California SB-1159: On 9/17/2020 California enacted SB-1159 which imposes certain reporting requirements on California employers. Effective immediately, California employers are required to report positive COVID-19 tests to their workers compensation claim administrator, whether there is an allegation the COVID-19 exposure is related to work or not. Additional information on California SB-1159 can be found here.
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Working Parents Challenges During COVID-19

Topics: Small Business

Summary: Working parents face many challenges throughout the day from managing working remotely to helping their children with online schooling. Learn solutions employers can implement to help working parents as they navigate through the changes that came along with COVID-19.

When COVID-19 hit during the spring, many companies required employees to start working remotely to help flatten the curve. Across the country, schools and daycares also closed down, with some still closed for the foreseeable future. Working parents took on the additional role of teachers as their kids logged into remote learning programs. The abrupt changes have brought many challenges to parents, including:
 
  • Juggling work and children’s online learning schedules
  • Worrying about interruptions during work meetings
  • Growing anxiety about the pandemic
  • Feeling overwhelmed, which can develop into employee burnout

Women have been hit particularly hard during the pandemic. Some left the workforce altogether to care for their children or reduced their hours, while others were furloughed or laid off. These situations add additional stress for working families as they navigate the changes.


How Employers are Helping Working Parents

There’s been a number of creative solutions employers have used to try and help working parents. Some large technology companies, such as Amazon and Nvidia, are offering to cover the costs of at-home childcare or teaching options through services such as Care.com or Tutor.com for their working parent employees. Other companies are providing on-site group childcare so parents can get back to work.

Matt Zender, SVP of Workers’ Compensation at AmTrust Financial, explains that businesses should make sure their insurance is up-to-date when hiring staff to watch employees’ children, including general liability and workers’ compensation policies.

As many schools are going fully online or starting in a hybrid model for the beginning of the school year, parents who have been working from home will continue to be confronted with helping educate their children while also working. However, there are workplace solutions that can help ease the burden for working parents. Experts suggest flexibility, understanding and investing time in working parents.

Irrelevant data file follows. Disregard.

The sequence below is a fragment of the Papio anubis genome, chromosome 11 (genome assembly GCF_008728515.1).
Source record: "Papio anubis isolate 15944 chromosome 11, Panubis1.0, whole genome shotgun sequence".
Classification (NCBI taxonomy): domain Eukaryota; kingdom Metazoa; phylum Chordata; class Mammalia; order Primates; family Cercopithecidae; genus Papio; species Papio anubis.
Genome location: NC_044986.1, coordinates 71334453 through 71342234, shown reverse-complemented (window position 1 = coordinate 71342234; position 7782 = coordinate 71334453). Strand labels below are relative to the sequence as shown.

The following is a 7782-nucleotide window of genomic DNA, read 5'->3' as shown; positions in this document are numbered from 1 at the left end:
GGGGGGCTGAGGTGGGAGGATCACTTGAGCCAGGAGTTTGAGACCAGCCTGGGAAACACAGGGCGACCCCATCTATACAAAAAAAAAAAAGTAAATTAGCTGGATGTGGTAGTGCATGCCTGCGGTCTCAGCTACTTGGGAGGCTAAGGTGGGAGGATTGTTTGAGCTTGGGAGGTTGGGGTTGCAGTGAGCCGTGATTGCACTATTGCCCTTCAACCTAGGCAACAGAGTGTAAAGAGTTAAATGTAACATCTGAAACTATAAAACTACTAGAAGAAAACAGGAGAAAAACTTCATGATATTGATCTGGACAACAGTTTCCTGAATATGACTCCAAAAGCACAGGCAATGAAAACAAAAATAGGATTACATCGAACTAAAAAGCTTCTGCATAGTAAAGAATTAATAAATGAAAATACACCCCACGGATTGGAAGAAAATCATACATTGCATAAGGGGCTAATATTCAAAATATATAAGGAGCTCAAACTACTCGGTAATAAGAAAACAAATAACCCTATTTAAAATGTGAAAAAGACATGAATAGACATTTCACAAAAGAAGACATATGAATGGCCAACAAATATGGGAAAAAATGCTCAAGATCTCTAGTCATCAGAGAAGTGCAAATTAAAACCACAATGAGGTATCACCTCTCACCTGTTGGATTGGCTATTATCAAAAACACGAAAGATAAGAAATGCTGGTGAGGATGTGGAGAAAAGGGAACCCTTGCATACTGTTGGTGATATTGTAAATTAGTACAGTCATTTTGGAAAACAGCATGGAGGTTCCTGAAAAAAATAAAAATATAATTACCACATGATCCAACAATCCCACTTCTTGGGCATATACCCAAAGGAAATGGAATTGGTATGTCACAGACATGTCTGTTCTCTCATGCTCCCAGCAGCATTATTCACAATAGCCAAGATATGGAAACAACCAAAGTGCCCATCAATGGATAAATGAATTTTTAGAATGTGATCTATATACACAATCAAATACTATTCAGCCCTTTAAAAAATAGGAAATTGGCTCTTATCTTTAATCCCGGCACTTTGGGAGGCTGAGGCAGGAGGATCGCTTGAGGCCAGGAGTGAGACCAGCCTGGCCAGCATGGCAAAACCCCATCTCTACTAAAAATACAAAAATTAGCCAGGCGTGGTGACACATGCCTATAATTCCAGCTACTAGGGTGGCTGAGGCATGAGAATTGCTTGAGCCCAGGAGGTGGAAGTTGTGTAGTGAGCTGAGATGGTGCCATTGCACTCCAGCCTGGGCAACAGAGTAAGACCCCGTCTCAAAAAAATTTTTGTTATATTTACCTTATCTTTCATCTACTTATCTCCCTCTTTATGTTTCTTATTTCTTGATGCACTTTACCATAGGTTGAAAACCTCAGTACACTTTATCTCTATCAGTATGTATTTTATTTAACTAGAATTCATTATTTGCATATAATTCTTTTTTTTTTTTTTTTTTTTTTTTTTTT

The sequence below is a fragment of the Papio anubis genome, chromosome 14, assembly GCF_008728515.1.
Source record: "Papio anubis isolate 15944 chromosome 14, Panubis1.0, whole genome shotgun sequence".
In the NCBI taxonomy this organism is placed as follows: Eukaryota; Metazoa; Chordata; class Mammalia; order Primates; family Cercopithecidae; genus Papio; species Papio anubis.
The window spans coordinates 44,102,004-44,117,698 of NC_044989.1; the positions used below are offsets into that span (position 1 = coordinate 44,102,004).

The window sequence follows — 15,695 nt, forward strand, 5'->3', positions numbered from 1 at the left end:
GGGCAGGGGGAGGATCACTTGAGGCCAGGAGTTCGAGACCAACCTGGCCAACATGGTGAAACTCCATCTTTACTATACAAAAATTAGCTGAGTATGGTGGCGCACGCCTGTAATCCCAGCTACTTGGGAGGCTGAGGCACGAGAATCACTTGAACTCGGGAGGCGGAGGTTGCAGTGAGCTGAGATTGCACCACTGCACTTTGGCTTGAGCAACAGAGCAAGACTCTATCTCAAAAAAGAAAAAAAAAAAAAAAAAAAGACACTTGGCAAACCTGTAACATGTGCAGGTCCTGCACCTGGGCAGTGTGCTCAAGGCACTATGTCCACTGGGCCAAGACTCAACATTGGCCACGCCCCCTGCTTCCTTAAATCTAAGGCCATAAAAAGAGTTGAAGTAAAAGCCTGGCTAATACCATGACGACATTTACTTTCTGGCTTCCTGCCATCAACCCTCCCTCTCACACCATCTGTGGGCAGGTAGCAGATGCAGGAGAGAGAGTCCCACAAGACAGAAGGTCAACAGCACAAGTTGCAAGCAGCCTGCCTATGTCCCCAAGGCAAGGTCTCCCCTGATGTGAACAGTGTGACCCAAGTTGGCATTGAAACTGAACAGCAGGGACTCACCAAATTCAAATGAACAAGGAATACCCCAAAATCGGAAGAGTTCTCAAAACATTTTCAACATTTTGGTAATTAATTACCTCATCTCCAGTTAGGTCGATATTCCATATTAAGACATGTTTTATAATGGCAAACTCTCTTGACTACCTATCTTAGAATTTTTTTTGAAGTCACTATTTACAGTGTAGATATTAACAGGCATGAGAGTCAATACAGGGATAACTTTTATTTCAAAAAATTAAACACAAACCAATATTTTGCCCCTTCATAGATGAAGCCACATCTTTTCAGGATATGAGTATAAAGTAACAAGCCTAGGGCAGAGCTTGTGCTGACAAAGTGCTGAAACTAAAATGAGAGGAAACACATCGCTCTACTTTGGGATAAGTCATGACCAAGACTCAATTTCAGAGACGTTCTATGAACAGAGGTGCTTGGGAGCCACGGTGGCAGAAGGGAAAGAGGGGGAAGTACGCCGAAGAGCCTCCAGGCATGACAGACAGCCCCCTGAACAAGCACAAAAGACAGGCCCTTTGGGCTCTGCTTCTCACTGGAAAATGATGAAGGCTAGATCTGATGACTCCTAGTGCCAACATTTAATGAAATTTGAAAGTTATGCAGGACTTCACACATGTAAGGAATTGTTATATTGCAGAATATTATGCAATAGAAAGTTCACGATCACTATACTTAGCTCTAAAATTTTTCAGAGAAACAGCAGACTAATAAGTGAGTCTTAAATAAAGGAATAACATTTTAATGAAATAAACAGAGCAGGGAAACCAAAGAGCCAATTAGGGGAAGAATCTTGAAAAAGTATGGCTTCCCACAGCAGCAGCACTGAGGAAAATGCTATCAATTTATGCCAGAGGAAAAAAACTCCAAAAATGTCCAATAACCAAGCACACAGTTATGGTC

Understand the Laws Protecting Families During COVID-19


Employers who are subject to the Families First Coronavirus Response Act (FFRCA) need to understand the law as they create a plan for employees who are working parents. The FFRCA allows workers to a total of 12 weeks of partially paid leave if their children’s daycare or school has closed due to COVID-19. However, it only applies to workers at private companies with fewer than 500 employees and certain public sector employers. Other state and local jurisdictions have also passed their own COVID-19 specific leave laws that may apply to employers not covered by FFCRA.


Create a Work from Home Policy for All Employees


In the spring, as governors shut down their states to help prevent the spread of coronavirus, businesses rushed to put together work from home policies. These policies, which contain specific guidelines to ensure that workers understand what is required of them when they work remotely, include:
 
  • Having the proper technology
  • Using a secure connection
  • Creating a dedicated workspace
  • Setting a clear expectation of communications, work schedules and processes
  • Trusting your employees



Allow Flexible Working Hours


A working parent’s home schedule might not conform to the usual 9-5 workday. If there are younger children in the house, parents have to adjust their work time according to their children’s daily schedules. Managers should be flexible in their workday schedule to allow for working parents to care for their children. Employees should discuss scheduling issues and other needs with their managers to set expectations of their workload. Also, employers should set boundaries around their employees’ work hours and encourage their working parents to limit responding to late hour phone calls or working additional hours.


Provide Helpful Resources to Working Parents


The COVID-19 pandemic has spotlighted the mental health issues that come along with a global health crisis plagued with many uncertainties. Employers can help by providing information for their staff for mental health resources, coaching and support groups for working parents.


AmTrust Helps Small Businesses Policyholders

AmTrust supports our working parents, small business policyholders and our appointed agents throughout the coronavirus crisis. We’ve created a library of coronavirus resources and reopening tips to help you stay informed. For more information about our small business insurance solutions, please contact us today.


This material is for informational purposes only and is not legal or business advice. Neither AmTrust Financial Services, Inc. nor any of its subsidiaries or affiliates represents or warrants that the information contained herein is appropriate or suitable for any specific business or legal purpose. Readers seeking resolution of specific questions should consult their business and/or legal advisors. Coverages may vary by location. Contact your local RSM for more information.
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